“There are scores of great Latina and Latino journalists out there who would make excellent panelists to talk about something as historic as Sonia Sotomayor becoming the first Hispanic Supreme Court Justice.

“People like Univision anchor and syndicated columnist Maria Elena Salinas, New York Daily News columnist and Democracy Now radio show co-host Juan Gonzalez and so many others.”

When people of color cooperate, rather than waiting for crumbs from Anglos, it feels better. I suspect that Anglos are convinced or certain that we people of color will simply be neuter and ineffectual in our activism.  According to Malcolm X “There can be no black/white unity until there is first some black unity. We cannot think of being acceptable to others until we have first proven acceptable to ourselves.”  Just, please, extrapolate that relevance to all communities of color who feel the sting of Anglos’ fear and ignorance.

The more I live and strive to remember and believe that we are all equal and that, as Anne Frank declared, “despite everything, I believe that people are really good at heart,” the more I remember the basic truth when Frederick Douglass said, “power concedes nothing without a demand. It never did and it never will.”

Since at least 2003, the NAACP has issued the ”Out of Focus, Out of Sync” report.  The latest will by “Take 4.”  Apparently the other three didn’t…take.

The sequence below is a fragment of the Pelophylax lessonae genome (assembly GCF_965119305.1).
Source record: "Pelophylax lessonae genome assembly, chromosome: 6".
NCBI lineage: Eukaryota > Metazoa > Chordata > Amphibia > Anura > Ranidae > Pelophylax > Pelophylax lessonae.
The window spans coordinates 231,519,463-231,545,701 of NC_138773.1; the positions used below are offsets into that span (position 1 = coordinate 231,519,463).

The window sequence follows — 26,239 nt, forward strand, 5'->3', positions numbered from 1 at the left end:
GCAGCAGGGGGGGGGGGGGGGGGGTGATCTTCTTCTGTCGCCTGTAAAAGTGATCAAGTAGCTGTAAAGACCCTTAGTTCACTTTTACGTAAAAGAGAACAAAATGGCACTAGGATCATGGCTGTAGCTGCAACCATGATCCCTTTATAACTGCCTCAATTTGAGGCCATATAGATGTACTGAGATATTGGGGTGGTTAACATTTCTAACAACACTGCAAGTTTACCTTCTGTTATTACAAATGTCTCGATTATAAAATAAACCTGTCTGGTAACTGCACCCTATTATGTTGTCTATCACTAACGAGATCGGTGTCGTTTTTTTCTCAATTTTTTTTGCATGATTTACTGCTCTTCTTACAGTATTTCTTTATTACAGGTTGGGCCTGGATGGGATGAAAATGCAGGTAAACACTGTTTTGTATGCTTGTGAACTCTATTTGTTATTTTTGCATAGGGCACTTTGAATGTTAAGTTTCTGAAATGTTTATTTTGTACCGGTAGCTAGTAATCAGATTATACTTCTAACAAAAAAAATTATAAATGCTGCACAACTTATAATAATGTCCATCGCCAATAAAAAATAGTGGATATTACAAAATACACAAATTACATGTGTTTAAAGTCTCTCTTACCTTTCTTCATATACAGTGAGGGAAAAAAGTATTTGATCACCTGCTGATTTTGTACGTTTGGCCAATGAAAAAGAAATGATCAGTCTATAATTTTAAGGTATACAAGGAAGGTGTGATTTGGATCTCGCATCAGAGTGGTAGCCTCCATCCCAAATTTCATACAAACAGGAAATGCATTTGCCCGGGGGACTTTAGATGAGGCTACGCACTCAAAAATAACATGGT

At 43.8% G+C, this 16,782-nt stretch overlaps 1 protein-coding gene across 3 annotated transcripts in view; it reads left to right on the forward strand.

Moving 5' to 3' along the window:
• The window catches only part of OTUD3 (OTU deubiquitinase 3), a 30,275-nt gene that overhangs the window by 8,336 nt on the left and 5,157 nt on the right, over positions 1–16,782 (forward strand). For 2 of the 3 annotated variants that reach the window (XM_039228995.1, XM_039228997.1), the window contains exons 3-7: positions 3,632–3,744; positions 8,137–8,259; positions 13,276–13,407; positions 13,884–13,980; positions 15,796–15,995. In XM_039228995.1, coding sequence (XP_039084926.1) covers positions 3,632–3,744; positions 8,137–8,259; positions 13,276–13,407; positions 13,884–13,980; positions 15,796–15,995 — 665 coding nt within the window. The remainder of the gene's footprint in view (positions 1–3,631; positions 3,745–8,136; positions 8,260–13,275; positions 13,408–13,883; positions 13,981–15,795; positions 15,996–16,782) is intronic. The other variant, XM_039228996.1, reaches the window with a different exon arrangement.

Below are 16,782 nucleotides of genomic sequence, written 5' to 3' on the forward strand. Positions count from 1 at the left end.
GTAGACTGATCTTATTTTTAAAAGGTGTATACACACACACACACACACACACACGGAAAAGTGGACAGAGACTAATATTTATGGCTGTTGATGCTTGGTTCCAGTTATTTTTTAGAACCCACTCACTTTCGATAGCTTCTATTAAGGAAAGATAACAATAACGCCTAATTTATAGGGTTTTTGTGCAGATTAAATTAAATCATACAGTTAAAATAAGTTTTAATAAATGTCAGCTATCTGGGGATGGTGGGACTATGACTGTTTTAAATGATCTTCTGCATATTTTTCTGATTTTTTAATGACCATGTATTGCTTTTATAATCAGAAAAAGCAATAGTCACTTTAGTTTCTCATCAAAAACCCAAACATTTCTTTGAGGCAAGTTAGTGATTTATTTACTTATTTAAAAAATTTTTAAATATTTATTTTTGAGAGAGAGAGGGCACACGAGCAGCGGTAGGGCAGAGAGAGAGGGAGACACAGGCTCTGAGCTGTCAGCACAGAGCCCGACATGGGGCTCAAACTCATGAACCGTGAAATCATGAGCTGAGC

On March 22, 1996 Jesse Jackson picketed outside the Academy Awards ceremony.

On Aug 3, 2002, after Halle Berry and Denzel Washington both earned Oscars, The Chicago Tribune published, Blacks still lack keys roles as TV, film decision makers.

Nearly five-years-later, In February 2007’s Newsweek’s “Colorblind at last?” talking about success and progress by counting African-American Oscars earners.

June, 2008’s Entertainment Weekly, Diversity in Entertainment: Why Is TV So White?

In December 2008, there was the NAACP’s report, Diversity in Hollywood: Out of Focus and Out of Sync.  With this coverage, this attention, and molasses-slow and meager progress, it feels like people of color are banging their heads against a concrete wall.

People are not angry enough.  Apparently the agitation needs to be more aggressive,  sustained, and multilateral.  Too few concerned people, particularly those of color, channel that righteous anger into constructive activism; the kind that builds legacies, non-profit groups, and which endows scholarships and which color corrects news stories.

There must be a new or reinvigorated brand of activism.

Leaving Mr. Olivas with the final, pithy thoughts:

“Our growth is not just in numbers. It is also in economic power and voting power.  That voting growth played a major role in deciding which person currently occupies the White House as President.

“It would seem that a majority of American voters, both Americans who are people of color and Anglos as well, heeded Frederick Douglass’ words.   Someone also asked Mr. Douglass what they could do and his response was: “Agitate. Agitate. Agitate.”

He was, and always will be, correct.”